The total cost of the wars fought since 9/11 is approaching $6.4 trillion, according to an annual report published Wednesday by the Watson Institute for International and Public Affairs at Brown University.
The cost estimate includes $5.4 trillion in federal appropriations through the end of the 2020 fiscal year, plus at least $1 trillion in obligations for the care of veterans over the coming decades.
The report says that while the “global war on terror” began in Afghanistan with a focus on fighting al Qaeda and its affiliates, it has expanded into more than 80 countries. That effort has been paid for at least in part with deficit spending, and the Watson Institute includes the ongoing cost of interest on the associated debt in its long-term estimate.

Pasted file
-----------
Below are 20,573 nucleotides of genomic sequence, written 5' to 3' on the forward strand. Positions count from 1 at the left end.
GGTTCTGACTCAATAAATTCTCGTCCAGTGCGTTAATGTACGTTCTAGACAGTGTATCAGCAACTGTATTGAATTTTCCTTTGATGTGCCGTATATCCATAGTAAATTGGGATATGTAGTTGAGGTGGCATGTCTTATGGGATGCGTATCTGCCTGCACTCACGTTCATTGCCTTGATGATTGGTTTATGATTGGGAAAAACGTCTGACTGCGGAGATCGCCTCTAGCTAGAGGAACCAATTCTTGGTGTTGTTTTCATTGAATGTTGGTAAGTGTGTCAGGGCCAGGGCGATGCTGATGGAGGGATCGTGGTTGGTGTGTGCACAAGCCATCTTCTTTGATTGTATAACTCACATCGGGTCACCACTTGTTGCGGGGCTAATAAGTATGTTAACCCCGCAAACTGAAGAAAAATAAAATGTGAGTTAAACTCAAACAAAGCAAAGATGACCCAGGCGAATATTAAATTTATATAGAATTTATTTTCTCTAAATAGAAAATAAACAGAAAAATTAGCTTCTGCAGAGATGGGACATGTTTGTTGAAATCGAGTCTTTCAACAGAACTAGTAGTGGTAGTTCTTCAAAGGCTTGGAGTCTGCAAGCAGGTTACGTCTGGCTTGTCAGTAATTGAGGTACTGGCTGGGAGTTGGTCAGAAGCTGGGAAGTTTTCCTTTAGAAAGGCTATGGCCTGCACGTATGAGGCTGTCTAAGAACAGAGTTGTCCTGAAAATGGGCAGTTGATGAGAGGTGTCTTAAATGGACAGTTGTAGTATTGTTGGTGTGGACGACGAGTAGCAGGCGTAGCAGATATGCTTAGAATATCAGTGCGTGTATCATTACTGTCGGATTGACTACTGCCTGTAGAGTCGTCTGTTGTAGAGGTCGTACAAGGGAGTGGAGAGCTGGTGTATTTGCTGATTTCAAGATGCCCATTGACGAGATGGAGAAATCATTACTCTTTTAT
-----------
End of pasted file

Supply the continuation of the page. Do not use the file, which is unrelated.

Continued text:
“[E]ven if the United States withdraws completely from the major war zones by the end of FY2020 and halts its other Global War on Terror operations, in the Philippines and Africa for example, the total budgetary burden of the post-9/11 wars will continue to rise as the US pays the on-going costs of veterans’ care and for interest on borrowing to pay for the wars,” the report says. “Moreover, the increases in the Pentagon base budget associated with the wars are likely to remain, inflating the military budget over the long run.”